The Wizard of Botany

“It is well for people who think,
to change their minds occasionally
in order to keep them clean.”
Luther Burbank

The Wizard of Botany

Luther Burbank and his dog Bonita circa 1925

 

I bet when you hear the word French fry, you associate it with the French or the Belgium who actually invented this recipe. But there’s one man you would never in a million years have guessed was responsible for the modern French fry. That man was Luther Burbank, a famous American botanist, horticulturist and pioneer in agricultural science. He created a disease resistant potato named the Russet Burbank potato which is the main source of McDonald’s French fries and most all French fry fast food.

Burbank made it his life‘s work to create new varieties of plants, ranging from flowers, fruits and even cacti. He is credited with creating over 800 new varieties of plants and received 16 plant patents.

He was one of the first botanist to cross pollinate fruits and flowers spending decades perfecting this cross pollination. For example, he cross pollinated plums and apricots to get the plumcot as well as cross pollinated four different types of daisies and spent 17 years to create the Shasta Daisy.

Shasta Daisy

Shasta Daisy

Not only a talented botanist admired for his work but also admired for his generosity and kind spirit. He was very interested in education and gave money to local schools. One US Senator stated, “he is doing more to instruct, interest, and make popular the work in the garden than any man of his generation.”

At seventy-seven years old, Burbank said: “I love humanity, which has been a constant delight to me during all my life; I love flowers, trees, animals, and all the works of Nature as they pass before us in time and space. What a joy life is when you have made a close working partnership with Nature, helping her to produce for the benefit of mankind new forms, colors, and perfumes in flowers which were never known before; fruits in form, size, and flavor never before seen on this globe; and grains of enormously increased productiveness, whose fat kernels are filled with more and better nourishment, a veritable storehouse of perfect food—new food for all the world’s untold millions for all time to come.”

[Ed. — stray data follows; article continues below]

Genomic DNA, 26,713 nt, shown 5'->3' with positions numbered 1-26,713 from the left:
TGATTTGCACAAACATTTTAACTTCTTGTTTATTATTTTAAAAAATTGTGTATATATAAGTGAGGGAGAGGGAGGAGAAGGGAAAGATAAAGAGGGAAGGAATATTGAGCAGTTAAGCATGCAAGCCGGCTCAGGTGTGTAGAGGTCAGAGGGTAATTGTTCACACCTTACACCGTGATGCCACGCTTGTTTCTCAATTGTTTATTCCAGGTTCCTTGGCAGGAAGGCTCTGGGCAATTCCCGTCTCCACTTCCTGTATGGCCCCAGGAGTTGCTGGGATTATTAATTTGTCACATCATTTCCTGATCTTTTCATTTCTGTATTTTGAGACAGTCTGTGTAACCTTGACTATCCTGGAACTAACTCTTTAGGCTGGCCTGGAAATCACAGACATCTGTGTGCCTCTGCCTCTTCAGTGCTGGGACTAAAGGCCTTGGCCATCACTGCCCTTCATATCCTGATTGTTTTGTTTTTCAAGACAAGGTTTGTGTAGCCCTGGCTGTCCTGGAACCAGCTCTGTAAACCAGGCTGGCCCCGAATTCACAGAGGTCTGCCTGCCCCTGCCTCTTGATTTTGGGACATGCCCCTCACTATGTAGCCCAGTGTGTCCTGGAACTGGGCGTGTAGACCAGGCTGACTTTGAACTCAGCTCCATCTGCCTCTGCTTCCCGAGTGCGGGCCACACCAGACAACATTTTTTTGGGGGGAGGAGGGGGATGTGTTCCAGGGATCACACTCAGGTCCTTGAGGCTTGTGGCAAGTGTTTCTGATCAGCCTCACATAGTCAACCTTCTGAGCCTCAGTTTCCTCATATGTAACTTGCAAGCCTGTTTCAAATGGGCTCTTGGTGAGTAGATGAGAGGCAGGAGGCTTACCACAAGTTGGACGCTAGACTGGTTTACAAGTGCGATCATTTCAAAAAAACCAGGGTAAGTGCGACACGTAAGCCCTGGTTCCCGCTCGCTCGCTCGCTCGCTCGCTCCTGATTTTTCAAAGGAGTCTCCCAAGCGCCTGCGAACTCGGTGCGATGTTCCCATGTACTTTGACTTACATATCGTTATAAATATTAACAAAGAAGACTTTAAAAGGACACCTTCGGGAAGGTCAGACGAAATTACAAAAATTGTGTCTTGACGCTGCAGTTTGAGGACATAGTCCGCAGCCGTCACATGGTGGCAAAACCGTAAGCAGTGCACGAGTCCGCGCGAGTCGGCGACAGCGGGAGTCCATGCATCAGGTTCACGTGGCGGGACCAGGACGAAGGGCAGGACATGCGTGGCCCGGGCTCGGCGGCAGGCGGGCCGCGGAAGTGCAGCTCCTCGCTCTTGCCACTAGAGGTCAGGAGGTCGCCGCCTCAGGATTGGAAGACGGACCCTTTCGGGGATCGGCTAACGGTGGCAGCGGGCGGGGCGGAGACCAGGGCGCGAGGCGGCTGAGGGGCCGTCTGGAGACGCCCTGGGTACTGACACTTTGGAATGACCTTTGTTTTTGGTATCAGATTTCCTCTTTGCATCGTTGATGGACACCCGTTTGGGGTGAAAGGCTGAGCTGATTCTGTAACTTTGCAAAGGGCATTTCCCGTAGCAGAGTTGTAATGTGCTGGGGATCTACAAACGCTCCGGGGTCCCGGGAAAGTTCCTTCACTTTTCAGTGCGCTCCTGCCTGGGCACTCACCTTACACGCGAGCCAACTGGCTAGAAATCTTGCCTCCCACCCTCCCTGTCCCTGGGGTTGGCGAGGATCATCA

Today, most people when they hear the name Luther Burbank might associate the name with the town of Burbank, California. However, that city was named after David Burbank, a New Hampshire born dentist and entrepreneur who established a sheep ranch there in 1867.

Burbank became world famous in the early 1970s, by Johnny Carson’s Tonight Show daily monologue jokes poking fun of the town where the tonight show was filmed, “Beautiful Downtown Burbank.”

Every single day we encounter something that Luther Burbank created because he was truly the wizard of botany.

Shine On

A Magical Place to Live

“Life is like a landscape.
You live in the midst of it
but can describe it only
from the vantage point of distance.”
Charles Lindbergh

magical-place-to-live

Over three hundred years ago the Chowigna Indians lived along the fertile land in Redondo Beach. They lived off the rich soil and fishing the ocean. There was an abundance of fish such as halibut, lobster, and sea bass.

Then in 1854 the Chowigna were sent off to missions and the wealthy Manuel Dominguez sold Redondo Beach to Henry Allanson and William Johnson. These two men saw the possibilities that Redondo would hold. In 1892, Redondo Beach was incorporated and became a major tourist attraction for all walks of life.

Redondo was once described as “The Gem of The Continent” in the Los Angeles Daily Herald newspaper. Through the years famous attractions such as the Redondo Hotel have long disappeared. They say the Redondo Hotel induced more visitors than ever before to venture to the coast.

During prohibition the Hotel Redondo closed its doors and in 1925 was sold for scrap lumber. Big time gambling, complete with mobsters and shooting incidents, found its way to Redondo during the Depression. Chip games, bingo parlors, and a casino were run in full view of the law between 1936 and 1940. For a fare of 25 cents, a water-taxi would transport a visitor to the gambling ship Rex which operated three miles off shore.

chaplinThroughout its history famous people have flocked to Redondo Beach. During the silent film era, actor Charlie Chaplin was often seen visiting Redondo and even bought a beach cottage for his beloved mother. Charles Lindbergh attended a year of high school at Redondo Union as well as Demi Moore and the Smothers Brothers.  Residents included world famous athletes, authors, an atomic scientist, astronaut, and even a Nobel Prize winner. Redondo Beach is home to beach volleyball Gold Medalist Kerri Walsh.

Hollywood also fell in love with Redondo. Numerous films and television shows have been filmed in Redondo Beach and it continues to be a favorite Hollywood location. Who doesn’t remember the desired destination of the road-tripping family in the 2006 movie “Little Miss Sunshine”.